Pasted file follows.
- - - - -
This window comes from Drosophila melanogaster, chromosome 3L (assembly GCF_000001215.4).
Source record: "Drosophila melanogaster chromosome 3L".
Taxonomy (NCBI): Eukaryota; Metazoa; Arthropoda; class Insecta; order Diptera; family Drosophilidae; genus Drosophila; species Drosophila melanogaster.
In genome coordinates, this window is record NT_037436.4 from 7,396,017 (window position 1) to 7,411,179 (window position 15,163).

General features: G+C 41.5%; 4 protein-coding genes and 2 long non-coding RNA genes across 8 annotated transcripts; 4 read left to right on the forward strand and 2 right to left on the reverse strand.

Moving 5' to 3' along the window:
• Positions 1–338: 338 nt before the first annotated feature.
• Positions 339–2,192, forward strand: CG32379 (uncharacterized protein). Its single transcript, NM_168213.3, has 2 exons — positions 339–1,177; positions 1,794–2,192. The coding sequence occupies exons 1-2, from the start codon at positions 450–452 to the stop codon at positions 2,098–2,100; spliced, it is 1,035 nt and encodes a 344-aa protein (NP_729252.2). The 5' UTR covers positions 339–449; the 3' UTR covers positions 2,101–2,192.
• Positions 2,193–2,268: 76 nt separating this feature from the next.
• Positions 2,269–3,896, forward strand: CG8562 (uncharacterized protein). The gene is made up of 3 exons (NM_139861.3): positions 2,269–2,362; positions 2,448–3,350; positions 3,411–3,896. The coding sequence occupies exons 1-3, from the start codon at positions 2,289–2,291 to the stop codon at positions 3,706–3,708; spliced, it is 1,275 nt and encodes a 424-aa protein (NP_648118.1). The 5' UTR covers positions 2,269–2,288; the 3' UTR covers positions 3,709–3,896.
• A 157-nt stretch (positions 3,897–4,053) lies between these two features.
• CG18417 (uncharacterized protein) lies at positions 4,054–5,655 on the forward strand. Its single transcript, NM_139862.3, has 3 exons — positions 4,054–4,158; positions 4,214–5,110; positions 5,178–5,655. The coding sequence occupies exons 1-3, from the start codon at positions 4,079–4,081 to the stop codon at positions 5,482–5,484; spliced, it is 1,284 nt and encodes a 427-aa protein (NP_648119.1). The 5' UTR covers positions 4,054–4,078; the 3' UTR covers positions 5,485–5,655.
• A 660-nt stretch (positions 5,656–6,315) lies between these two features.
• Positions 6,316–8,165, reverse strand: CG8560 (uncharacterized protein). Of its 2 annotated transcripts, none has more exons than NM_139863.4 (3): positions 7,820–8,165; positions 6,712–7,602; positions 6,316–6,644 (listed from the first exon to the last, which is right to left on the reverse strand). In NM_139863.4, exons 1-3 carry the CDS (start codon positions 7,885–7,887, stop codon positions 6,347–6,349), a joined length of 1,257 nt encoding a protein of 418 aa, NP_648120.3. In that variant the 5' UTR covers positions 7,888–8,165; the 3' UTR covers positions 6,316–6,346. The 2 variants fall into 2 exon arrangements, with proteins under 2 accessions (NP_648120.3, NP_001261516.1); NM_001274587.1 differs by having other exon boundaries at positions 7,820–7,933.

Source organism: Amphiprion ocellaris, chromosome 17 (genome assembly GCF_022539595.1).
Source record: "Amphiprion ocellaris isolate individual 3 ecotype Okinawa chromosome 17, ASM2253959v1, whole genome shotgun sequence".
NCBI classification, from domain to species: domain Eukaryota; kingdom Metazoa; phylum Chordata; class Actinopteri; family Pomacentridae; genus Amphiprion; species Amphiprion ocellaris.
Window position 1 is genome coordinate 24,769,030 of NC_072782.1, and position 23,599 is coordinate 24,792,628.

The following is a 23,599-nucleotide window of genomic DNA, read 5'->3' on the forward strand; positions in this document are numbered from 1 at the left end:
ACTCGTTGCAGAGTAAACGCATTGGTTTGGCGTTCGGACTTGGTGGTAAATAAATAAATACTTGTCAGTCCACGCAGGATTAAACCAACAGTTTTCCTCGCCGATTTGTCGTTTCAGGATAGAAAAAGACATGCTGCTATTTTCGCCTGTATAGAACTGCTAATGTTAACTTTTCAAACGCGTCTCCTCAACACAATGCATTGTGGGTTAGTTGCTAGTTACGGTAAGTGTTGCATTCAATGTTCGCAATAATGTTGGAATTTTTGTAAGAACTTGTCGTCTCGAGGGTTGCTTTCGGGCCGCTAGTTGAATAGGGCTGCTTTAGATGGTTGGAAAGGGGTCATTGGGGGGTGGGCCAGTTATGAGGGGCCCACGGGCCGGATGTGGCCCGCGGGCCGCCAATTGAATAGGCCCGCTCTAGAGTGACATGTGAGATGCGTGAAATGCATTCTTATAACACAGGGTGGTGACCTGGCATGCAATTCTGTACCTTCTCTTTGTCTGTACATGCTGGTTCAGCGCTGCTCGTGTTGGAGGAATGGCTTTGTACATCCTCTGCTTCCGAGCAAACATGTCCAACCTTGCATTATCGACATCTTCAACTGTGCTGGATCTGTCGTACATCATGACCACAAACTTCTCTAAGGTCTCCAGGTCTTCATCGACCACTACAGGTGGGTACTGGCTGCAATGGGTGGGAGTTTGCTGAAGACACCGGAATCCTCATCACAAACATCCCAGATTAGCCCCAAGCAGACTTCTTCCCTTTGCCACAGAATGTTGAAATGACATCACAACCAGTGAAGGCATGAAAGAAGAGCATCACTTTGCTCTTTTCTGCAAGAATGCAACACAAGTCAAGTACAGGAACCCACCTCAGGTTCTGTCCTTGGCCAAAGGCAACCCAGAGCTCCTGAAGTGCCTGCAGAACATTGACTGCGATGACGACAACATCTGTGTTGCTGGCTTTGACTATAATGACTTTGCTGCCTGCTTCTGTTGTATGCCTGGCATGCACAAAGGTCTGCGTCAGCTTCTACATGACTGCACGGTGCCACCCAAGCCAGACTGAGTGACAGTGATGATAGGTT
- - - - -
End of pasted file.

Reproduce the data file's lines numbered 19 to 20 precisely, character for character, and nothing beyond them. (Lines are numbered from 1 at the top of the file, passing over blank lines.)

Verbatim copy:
The following is a 23,599-nucleotide window of genomic DNA, read 5'->3' on the forward strand; positions in this document are numbered from 1 at the left end:
ACTCGTTGCAGAGTAAACGCATTGGTTTGGCGTTCGGACTTGGTGGTAAATAAATAAATACTTGTCAGTCCACGCAGGATTAAACCAACAGTTTTCCTCGCCGATTTGTCGTTTCAGGATAGAAAAAGACATGCTGCTATTTTCGCCTGTATAGAACTGCTAATGTTAACTTTTCAAACGCGTCTCCTCAACACAATGCATTGTGGGTTAGTTGCTAGTTACGGTAAGTGTTGCATTCAATGTTCGCAATAATGTTGGAATTTTTGTAAGAACTTGTCGTCTCGAGGGTTGCTTTCGGGCCGCTAGTTGAATAGGGCTGCTTTAGATGGTTGGAAAGGGGTCATTGGGGGGTGGGCCAGTTATGAGGGGCCCACGGGCCGGATGTGGCCCGCGGGCCGCCAATTGAATAGGCCCGCTCTAGAGTGACATGTGAGATGCGTGAAATGCATTCTTATAACACAGGGTGGTGACCTGGCATGCAATTCTGTACCTTCTCTTTGTCTGTACATGCTGGTTCAGCGCTGCTCGTGTTGGAGGAATGGCTTTGTACATCCTCTGCTTCCGAGCAAACATGTCCAACCTTGCATTATCGACATCTTCAACTGTGCTGGATCTGTCGTACATCATGACCACAAACTTCTCTAAGGTCTCCAGGTCTTCATCGACCACTACAGGTGGGTACTGGCTGCAATGGGTGGGAGTTTGCTGAAGACACCGGAATCCTCATCACAAACATCCCAGATTAGCCCCAAGCAGACTTCTTCCCTTTGCCACAGAATGTTGAAATGACATCACAACCAGTGAAGGCATGAAAGAAGAGCATCACTTTGCTCTTTTCTGCAAGAATGCAACACAAGTCAAGTACAGGAACCCACCTCAGGTTCTGTCCTTGGCCAAAGGCAACCCAGAGCTCCTGAAGTGCCTGCAGAACATTGACTGCGATGACGACAACATCTGTGTTGCTGGCTTTGACTATAATGACTTTGCTGCCTGCTTCTGTTGTATGCCTGGCATGCACAAAGGTCTGCGTCAGCTTCTACATGACTGCACGGTGCCACCCAAGCCAGACTGAGTGACAGTGATGATAGGTT